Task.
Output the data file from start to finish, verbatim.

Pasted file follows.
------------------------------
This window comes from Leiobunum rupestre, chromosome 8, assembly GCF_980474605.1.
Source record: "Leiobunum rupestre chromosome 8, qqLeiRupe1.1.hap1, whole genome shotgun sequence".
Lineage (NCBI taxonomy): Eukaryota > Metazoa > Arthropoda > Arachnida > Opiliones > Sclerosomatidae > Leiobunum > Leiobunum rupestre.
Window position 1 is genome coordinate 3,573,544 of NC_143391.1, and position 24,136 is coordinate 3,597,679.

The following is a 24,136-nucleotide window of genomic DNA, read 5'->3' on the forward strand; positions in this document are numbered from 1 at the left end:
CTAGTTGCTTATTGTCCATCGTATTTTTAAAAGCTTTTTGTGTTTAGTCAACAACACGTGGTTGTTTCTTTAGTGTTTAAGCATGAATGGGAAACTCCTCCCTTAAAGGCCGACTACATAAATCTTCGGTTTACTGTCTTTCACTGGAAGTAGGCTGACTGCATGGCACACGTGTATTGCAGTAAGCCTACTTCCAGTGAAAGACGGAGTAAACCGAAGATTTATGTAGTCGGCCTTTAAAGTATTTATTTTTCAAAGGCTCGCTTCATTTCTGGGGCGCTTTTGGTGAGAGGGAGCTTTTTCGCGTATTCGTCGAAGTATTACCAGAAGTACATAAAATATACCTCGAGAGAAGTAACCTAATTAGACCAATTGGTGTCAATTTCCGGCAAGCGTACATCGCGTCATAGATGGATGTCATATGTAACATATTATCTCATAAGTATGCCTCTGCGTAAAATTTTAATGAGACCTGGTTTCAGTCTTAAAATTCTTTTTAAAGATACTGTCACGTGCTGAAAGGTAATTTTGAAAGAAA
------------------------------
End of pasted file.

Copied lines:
This window comes from Leiobunum rupestre, chromosome 8, assembly GCF_980474605.1.
Source record: "Leiobunum rupestre chromosome 8, qqLeiRupe1.1.hap1, whole genome shotgun sequence".
Lineage (NCBI taxonomy): Eukaryota > Metazoa > Arthropoda > Arachnida > Opiliones > Sclerosomatidae > Leiobunum > Leiobunum rupestre.
Window position 1 is genome coordinate 3,573,544 of NC_143391.1, and position 24,136 is coordinate 3,597,679.

The following is a 24,136-nucleotide window of genomic DNA, read 5'->3' on the forward strand; positions in this document are numbered from 1 at the left end:
CTAGTTGCTTATTGTCCATCGTATTTTTAAAAGCTTTTTGTGTTTAGTCAACAACACGTGGTTGTTTCTTTAGTGTTTAAGCATGAATGGGAAACTCCTCCCTTAAAGGCCGACTACATAAATCTTCGGTTTACTGTCTTTCACTGGAAGTAGGCTGACTGCATGGCACACGTGTATTGCAGTAAGCCTACTTCCAGTGAAAGACGGAGTAAACCGAAGATTTATGTAGTCGGCCTTTAAAGTATTTATTTTTCAAAGGCTCGCTTCATTTCTGGGGCGCTTTTGGTGAGAGGGAGCTTTTTCGCGTATTCGTCGAAGTATTACCAGAAGTACATAAAATATACCTCGAGAGAAGTAACCTAATTAGACCAATTGGTGTCAATTTCCGGCAAGCGTACATCGCGTCATAGATGGATGTCATATGTAACATATTATCTCATAAGTATGCCTCTGCGTAAAATTTTAATGAGACCTGGTTTCAGTCTTAAAATTCTTTTTAAAGATACTGTCACGTGCTGAAAGGTAATTTTGAAAGAAA